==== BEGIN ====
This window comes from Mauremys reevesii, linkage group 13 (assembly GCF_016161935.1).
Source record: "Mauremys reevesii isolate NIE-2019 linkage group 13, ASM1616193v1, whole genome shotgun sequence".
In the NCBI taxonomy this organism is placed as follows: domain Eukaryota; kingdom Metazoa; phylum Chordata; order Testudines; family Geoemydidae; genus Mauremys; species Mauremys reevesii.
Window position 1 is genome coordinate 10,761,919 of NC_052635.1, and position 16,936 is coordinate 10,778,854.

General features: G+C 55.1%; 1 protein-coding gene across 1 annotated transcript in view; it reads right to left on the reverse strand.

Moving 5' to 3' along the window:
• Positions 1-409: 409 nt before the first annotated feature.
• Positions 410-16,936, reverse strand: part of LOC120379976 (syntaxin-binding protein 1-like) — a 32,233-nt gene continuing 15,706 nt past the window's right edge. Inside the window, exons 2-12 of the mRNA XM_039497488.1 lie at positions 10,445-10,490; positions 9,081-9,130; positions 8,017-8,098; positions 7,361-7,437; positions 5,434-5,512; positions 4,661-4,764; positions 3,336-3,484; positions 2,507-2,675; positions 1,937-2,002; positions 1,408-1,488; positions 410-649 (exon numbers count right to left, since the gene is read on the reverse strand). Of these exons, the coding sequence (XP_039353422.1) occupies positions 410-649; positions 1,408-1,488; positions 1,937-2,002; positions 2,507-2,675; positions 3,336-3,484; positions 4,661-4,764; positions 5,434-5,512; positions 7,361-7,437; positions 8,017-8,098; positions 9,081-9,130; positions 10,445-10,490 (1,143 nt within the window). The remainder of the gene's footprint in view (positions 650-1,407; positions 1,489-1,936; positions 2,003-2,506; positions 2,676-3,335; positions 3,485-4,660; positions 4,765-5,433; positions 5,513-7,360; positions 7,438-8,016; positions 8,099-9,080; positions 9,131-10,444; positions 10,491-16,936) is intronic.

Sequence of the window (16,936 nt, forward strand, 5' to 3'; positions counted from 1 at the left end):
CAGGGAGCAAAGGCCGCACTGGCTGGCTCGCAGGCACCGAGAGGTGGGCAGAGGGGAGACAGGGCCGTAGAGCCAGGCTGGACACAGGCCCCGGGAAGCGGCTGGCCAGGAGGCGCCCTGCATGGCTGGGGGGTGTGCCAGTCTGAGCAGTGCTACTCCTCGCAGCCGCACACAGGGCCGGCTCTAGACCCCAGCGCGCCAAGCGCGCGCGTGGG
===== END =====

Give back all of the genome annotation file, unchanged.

This window comes from Mauremys reevesii, linkage group 13 (assembly GCF_016161935.1).
Source record: "Mauremys reevesii isolate NIE-2019 linkage group 13, ASM1616193v1, whole genome shotgun sequence".
In the NCBI taxonomy this organism is placed as follows: domain Eukaryota; kingdom Metazoa; phylum Chordata; order Testudines; family Geoemydidae; genus Mauremys; species Mauremys reevesii.
Window position 1 is genome coordinate 10,761,919 of NC_052635.1, and position 16,936 is coordinate 10,778,854.

General features: G+C 55.1%; 1 protein-coding gene across 1 annotated transcript in view; it reads right to left on the reverse strand.

Moving 5' to 3' along the window:
• Positions 1-409: 409 nt before the first annotated feature.
• Positions 410-16,936, reverse strand: part of LOC120379976 (syntaxin-binding protein 1-like) — a 32,233-nt gene continuing 15,706 nt past the window's right edge. Inside the window, exons 2-12 of the mRNA XM_039497488.1 lie at positions 10,445-10,490; positions 9,081-9,130; positions 8,017-8,098; positions 7,361-7,437; positions 5,434-5,512; positions 4,661-4,764; positions 3,336-3,484; positions 2,507-2,675; positions 1,937-2,002; positions 1,408-1,488; positions 410-649 (exon numbers count right to left, since the gene is read on the reverse strand). Of these exons, the coding sequence (XP_039353422.1) occupies positions 410-649; positions 1,408-1,488; positions 1,937-2,002; positions 2,507-2,675; positions 3,336-3,484; positions 4,661-4,764; positions 5,434-5,512; positions 7,361-7,437; positions 8,017-8,098; positions 9,081-9,130; positions 10,445-10,490 (1,143 nt within the window). The remainder of the gene's footprint in view (positions 650-1,407; positions 1,489-1,936; positions 2,003-2,506; positions 2,676-3,335; positions 3,485-4,660; positions 4,765-5,433; positions 5,513-7,360; positions 7,438-8,016; positions 8,099-9,080; positions 9,131-10,444; positions 10,491-16,936) is intronic.

Sequence of the window (16,936 nt, forward strand, 5' to 3'; positions counted from 1 at the left end):
CAGGGAGCAAAGGCCGCACTGGCTGGCTCGCAGGCACCGAGAGGTGGGCAGAGGGGAGACAGGGCCGTAGAGCCAGGCTGGACACAGGCCCCGGGAAGCGGCTGGCCAGGAGGCGCCCTGCATGGCTGGGGGGTGTGCCAGTCTGAGCAGTGCTACTCCTCGCAGCCGCACACAGGGCCGGCTCTAGACCCCAGCGCGCCAAGCGCGCGCGTGGG